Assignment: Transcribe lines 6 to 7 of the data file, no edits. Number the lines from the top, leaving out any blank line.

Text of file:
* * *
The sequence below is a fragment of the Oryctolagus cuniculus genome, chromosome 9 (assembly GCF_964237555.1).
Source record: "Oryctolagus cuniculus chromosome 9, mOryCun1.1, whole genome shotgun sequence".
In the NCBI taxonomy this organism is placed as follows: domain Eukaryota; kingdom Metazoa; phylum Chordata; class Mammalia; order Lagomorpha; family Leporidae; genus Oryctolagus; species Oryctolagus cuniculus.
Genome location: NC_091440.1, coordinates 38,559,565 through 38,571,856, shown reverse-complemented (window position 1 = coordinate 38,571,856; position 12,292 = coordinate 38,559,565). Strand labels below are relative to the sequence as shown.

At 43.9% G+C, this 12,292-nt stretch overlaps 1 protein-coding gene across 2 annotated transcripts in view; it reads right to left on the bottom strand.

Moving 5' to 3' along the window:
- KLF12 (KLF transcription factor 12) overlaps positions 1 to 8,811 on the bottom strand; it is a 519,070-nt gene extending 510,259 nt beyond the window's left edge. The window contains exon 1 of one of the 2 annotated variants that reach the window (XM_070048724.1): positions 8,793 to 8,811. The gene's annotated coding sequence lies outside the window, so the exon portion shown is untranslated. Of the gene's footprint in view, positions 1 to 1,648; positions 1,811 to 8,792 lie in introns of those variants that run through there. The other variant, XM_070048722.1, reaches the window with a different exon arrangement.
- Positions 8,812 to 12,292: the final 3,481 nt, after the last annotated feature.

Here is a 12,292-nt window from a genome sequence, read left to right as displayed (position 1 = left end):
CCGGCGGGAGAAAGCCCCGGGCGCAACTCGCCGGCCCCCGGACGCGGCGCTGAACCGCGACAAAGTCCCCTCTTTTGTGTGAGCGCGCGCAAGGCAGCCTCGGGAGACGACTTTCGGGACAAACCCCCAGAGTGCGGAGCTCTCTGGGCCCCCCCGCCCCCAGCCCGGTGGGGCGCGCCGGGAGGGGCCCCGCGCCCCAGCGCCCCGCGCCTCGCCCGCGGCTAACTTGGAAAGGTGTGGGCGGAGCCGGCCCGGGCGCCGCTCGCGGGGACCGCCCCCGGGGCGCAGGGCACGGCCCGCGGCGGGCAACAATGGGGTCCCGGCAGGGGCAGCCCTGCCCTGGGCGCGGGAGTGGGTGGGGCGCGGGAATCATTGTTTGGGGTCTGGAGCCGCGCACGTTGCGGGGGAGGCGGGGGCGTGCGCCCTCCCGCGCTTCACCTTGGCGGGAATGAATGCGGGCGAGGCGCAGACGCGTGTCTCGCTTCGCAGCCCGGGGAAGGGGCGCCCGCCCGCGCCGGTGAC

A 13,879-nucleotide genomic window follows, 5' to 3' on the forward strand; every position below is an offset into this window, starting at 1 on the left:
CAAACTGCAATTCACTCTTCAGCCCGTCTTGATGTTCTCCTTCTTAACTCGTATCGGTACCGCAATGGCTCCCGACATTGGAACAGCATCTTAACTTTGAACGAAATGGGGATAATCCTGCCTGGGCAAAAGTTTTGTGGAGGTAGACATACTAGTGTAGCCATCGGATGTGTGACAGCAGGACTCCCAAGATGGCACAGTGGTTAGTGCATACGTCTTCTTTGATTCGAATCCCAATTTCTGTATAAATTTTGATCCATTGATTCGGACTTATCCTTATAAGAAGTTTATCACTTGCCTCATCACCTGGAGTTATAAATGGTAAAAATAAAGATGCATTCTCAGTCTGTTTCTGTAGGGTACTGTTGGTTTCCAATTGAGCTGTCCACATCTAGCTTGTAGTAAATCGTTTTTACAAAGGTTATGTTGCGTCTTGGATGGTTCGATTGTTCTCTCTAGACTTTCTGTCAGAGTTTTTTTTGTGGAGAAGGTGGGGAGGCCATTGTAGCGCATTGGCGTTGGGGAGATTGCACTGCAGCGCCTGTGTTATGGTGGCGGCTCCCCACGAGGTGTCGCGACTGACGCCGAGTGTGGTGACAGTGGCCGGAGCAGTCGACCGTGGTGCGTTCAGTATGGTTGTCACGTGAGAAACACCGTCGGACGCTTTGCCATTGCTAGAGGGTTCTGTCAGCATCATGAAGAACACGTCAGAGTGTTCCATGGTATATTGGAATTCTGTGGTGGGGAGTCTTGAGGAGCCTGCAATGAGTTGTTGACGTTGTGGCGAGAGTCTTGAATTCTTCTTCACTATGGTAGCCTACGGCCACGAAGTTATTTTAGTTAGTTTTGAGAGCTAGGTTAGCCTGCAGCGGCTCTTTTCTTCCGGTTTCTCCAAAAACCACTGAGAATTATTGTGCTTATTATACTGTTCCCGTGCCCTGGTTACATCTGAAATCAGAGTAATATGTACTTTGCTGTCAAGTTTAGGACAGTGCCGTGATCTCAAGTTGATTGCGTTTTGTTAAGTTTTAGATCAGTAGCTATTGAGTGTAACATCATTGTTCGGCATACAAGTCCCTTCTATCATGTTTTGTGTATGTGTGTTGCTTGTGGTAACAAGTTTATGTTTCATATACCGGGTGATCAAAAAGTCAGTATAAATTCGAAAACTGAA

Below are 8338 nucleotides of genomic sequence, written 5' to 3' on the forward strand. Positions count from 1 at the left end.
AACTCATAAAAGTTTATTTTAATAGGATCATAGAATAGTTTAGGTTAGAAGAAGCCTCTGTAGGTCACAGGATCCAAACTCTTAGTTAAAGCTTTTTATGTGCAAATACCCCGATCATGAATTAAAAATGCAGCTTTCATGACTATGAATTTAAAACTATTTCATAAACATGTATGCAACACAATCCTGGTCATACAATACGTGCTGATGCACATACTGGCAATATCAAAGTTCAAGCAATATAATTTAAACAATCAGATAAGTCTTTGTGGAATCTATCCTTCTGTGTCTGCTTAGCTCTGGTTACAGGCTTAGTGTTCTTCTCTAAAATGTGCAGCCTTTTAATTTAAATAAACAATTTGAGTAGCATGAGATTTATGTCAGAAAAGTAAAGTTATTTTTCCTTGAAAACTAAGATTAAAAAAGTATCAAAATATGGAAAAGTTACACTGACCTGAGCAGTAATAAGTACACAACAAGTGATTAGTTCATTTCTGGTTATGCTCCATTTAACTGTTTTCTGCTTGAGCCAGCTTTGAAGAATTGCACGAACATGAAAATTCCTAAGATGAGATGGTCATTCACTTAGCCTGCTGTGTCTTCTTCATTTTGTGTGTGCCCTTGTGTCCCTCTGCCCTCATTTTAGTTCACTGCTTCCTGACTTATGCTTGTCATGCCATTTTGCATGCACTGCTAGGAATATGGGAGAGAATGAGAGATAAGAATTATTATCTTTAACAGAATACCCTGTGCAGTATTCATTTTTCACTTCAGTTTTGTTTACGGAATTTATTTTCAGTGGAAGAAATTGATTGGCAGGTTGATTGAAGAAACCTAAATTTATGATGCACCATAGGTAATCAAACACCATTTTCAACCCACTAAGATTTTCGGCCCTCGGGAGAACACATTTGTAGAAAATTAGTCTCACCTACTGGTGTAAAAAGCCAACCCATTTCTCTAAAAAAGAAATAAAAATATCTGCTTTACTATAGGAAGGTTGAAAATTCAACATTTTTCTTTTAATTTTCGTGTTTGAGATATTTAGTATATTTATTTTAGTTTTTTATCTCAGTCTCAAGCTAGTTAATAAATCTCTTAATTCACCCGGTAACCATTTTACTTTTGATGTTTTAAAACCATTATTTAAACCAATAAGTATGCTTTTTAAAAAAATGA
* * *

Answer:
Moving 5' to 3' along the window:
- KLF12 (KLF transcription factor 12) overlaps positions 1 to 8,811 on the bottom strand; it is a 519,070-nt gene extending 510,259 nt beyond the window's left edge. The window contains exon 1 of one of the 2 annotated variants that reach the window (XM_070048724.1): positions 8,793 to 8,811. The gene's annotated coding sequence lies outside the window, so the exon portion shown is untranslated. Of the gene's footprint in view, positions 1 to 1,648; positions 1,811 to 8,792 lie in introns of those variants that run through there. The other variant, XM_070048722.1, reaches the window with a different exon arrangement.